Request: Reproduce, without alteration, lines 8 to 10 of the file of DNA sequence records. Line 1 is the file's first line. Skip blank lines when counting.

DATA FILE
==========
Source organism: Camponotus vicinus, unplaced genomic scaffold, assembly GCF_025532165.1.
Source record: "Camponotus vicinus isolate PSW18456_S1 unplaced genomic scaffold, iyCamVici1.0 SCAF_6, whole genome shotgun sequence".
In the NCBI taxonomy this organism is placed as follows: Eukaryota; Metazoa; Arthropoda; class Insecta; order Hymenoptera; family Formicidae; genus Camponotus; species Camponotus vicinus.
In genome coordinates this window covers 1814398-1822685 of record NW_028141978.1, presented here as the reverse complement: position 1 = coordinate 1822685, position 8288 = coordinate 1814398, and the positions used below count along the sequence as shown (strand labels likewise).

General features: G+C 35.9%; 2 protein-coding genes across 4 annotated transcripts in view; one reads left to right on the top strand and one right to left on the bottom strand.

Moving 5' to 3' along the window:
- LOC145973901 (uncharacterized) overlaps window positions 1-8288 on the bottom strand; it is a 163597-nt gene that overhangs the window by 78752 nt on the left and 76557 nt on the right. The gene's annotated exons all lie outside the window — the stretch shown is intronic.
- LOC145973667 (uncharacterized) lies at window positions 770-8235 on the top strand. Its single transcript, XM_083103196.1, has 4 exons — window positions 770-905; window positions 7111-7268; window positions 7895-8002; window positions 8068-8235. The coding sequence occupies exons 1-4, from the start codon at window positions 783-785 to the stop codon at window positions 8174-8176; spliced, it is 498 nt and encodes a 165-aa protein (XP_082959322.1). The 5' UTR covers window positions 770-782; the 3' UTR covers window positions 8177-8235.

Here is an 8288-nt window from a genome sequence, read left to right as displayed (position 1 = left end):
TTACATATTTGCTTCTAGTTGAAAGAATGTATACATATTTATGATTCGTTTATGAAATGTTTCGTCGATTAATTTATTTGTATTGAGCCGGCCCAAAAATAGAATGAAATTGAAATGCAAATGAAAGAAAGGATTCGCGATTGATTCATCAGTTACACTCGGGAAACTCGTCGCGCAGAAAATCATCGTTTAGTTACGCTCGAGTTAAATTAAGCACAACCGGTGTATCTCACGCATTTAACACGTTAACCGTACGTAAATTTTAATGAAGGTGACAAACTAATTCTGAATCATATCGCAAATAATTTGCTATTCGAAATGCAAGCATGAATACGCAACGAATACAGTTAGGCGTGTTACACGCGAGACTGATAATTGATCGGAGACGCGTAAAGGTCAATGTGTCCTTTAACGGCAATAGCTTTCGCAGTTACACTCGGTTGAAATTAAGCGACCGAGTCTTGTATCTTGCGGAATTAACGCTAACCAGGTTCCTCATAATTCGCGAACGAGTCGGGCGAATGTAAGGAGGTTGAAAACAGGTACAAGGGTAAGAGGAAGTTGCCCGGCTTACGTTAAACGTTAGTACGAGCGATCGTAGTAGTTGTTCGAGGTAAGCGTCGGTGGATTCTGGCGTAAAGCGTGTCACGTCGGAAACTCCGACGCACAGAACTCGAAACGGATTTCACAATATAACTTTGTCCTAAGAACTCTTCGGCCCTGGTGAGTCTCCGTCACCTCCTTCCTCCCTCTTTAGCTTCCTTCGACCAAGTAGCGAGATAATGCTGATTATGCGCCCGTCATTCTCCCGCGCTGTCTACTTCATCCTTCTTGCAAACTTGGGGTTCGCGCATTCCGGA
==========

- LOC145973667 (uncharacterized) lies at window positions 770-8235 on the top strand. Its single transcript, XM_083103196.1, has 4 exons — window positions 770-905; window positions 7111-7268; window positions 7895-8002; window positions 8068-8235. The coding sequence occupies exons 1-4, from the start codon at window positions 783-785 to the stop codon at window positions 8174-8176; spliced, it is 498 nt and encodes a 165-aa protein (XP_082959322.1). The 5' UTR covers window positions 770-782; the 3' UTR covers window positions 8177-8235.

Here is an 8288-nt window from a genome sequence, read left to right as displayed (position 1 = left end):
TTACATATTTGCTTCTAGTTGAAAGAATGTATACATATTTATGATTCGTTTATGAAATGTTTCGTCGATTAATTTATTTGTATTGAGCCGGCCCAAAAATAGAATGAAATTGAAATGCAAATGAAAGAAAGGATTCGCGATTGATTCATCAGTTACACTCGGGAAACTCGTCGCGCAGAAAATCATCGTTTAGTTACGCTCGAGTTAAATTAAGCACAACCGGTGTATCTCACGCATTTAACACGTTAACCGTACGTAAATTTTAATGAAGGTGACAAACTAATTCTGAATCATATCGCAAATAATTTGCTATTCGAAATGCAAGCATGAATACGCAACGAATACAGTTAGGCGTGTTACACGCGAGACTGATAATTGATCGGAGACGCGTAAAGGTCAATGTGTCCTTTAACGGCAATAGCTTTCGCAGTTACACTCGGTTGAAATTAAGCGACCGAGTCTTGTATCTTGCGGAATTAACGCTAACCAGGTTCCTCATAATTCGCGAACGAGTCGGGCGAATGTAAGGAGGTTGAAAACAGGTACAAGGGTAAGAGGAAGTTGCCCGGCTTACGTTAAACGTTAGTACGAGCGATCGTAGTAGTTGTTCGAGGTAAGCGTCGGTGGATTCTGGCGTAAAGCGTGTCACGTCGGAAACTCCGACGCACAGAACTCGAAACGGATTTCACAATATAACTTTGTCCTAAGAACTCTTCGGCCCTGGTGAGTCTCCGTCACCTCCTTCCTCCCTCTTTAGCTTCCTTCGACCAAGTAGCGAGATAATGCTGATTATGCGCCCGTCATTCTCCCGCGCTGTCTACTTCATCCTTCTTGCAAACTTGGGGTTCGCGCATTCCGGA